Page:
In relation to my recovery I especially enjoy ‘comeback’ movies. These are movies where the protagonist, typically a sports figure, suffers a major setback in the beginning of the film and spends the rest of the time building him or herself up to become stronger. Movies like Rocky or The Dark Knight Rises are like this. One common theme that runs through all these movies is that at the end of the movie, the hero’s life is changed and somehow through all their tribulations they become stronger. I hope that like Rocky or Batman that I will emerge from this ordeal both more evolved and stronger.

The 'comeback' movies of all comeback movies.
The ‘comeback’ movies of all comeback movies.

In terms of my recovery, going to movies provides me an opportunity to see friends and socialize. My friends often go out of their way to offer to take me to a movie. With two young children at home, it is nearly impossible for my wife and I to go the movies together.[4] However, when I go with friends it provides us an opportunity to catch up.

—– Reading ——–

Since leaving Sparrow Hospital I have taken up reading and have read about 30 books.[5] I prefer nonfiction ranging from books about Einstein to memoirs about famous leaders. Like with movies, a good book has the ability to take the reader to a faraway place. I don’t have favorite authors, but only have one prerequisite: it is important that I learn something from the book, and not just be entertained.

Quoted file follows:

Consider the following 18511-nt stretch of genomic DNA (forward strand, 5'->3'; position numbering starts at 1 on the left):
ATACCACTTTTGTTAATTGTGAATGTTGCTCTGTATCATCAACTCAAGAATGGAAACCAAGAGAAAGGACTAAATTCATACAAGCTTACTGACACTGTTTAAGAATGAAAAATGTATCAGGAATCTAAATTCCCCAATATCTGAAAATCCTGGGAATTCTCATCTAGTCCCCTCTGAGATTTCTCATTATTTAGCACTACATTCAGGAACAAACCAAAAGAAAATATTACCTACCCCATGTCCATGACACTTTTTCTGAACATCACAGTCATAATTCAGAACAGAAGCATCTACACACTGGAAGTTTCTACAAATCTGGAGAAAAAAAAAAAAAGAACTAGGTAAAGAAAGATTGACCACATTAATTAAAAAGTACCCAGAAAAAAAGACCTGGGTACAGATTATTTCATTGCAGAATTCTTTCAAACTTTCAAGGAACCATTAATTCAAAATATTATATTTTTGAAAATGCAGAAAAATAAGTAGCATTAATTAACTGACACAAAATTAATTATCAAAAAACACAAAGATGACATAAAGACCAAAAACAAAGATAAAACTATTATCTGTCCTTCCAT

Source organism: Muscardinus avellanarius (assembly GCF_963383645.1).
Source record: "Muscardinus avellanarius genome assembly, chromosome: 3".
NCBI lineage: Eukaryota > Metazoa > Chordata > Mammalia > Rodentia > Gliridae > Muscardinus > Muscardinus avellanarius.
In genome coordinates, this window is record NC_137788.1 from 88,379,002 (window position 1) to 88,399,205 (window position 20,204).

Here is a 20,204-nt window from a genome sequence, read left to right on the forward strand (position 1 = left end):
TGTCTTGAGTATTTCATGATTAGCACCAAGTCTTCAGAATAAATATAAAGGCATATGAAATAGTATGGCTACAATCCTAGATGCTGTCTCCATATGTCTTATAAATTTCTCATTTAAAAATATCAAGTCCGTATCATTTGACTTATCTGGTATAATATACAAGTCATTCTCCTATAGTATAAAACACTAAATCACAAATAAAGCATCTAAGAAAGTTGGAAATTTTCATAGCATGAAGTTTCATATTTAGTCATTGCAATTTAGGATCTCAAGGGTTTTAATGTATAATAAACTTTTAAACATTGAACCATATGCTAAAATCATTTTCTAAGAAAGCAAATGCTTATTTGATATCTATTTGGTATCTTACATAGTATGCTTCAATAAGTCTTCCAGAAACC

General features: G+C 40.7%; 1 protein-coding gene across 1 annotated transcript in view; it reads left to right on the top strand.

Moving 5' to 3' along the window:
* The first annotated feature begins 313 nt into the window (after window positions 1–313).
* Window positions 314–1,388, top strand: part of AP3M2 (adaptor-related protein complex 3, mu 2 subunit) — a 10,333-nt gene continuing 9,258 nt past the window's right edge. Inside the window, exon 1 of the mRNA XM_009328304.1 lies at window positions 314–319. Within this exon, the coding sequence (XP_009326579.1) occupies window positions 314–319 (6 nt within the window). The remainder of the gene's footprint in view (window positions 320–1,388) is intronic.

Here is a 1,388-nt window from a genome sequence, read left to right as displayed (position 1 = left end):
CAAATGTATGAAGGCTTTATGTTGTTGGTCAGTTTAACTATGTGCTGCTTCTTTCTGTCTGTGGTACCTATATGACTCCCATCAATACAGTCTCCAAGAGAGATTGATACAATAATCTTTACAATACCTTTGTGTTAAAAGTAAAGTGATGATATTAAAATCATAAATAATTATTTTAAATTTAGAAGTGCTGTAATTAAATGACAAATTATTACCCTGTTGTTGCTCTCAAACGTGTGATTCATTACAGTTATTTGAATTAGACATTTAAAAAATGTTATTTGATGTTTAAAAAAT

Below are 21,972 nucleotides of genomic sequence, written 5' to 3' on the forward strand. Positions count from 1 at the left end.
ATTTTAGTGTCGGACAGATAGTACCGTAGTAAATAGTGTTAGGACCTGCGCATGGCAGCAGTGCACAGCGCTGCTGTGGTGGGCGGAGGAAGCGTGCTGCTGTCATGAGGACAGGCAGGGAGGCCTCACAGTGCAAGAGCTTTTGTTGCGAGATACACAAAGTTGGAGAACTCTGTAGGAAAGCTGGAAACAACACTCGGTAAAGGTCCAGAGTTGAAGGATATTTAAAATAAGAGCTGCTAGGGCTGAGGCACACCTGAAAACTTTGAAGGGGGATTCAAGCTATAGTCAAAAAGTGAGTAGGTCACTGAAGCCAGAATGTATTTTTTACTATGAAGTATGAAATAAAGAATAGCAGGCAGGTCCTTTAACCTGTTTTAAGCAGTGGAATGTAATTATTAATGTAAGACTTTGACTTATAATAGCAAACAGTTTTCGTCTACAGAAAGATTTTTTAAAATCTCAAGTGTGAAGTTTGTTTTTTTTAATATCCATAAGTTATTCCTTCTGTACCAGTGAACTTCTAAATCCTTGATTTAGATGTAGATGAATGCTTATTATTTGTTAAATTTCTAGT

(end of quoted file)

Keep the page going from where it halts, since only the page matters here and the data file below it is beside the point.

I often get asked, “What have you learned from your reading?” There isn’t one underlying lesson that ties all of these books together—each book teaches me something different: one book may encourage me to think ‘outside of the box’, while another book might present certain views of happiness.[6]

The latest book I have been reading by the Dalai Lama and Howard Cutler.
The latest book I have been reading by the Dalai Lama and Howard Cutler.

Besides helping to improve my writing skills, reading also gives me a part of the day devoted to me. I typically set aside some time every day and put on some soft music to read. There are some days that are too busy which I don’t read, but I try to read at least a little every day.

—- Cooking ——

When I was interviewing for residencies I received advice from many people. One piece of advice was to be truthful on all of your application. The example this physician used was that someone put ‘cooking’ down as an interest. Unfortunately for this applicant, the interviewer was an avid cook, and was offended that the applicant would include ‘cooking’ as an interest while not knowing the intricacies of it (i.e.: what could you use to balance out the acidity of oysters?)[7] I think if I were to fill out a resume now I would include ‘cooking’ as an interest. I by no means am a master chef[8], but I thoroughly enjoy it.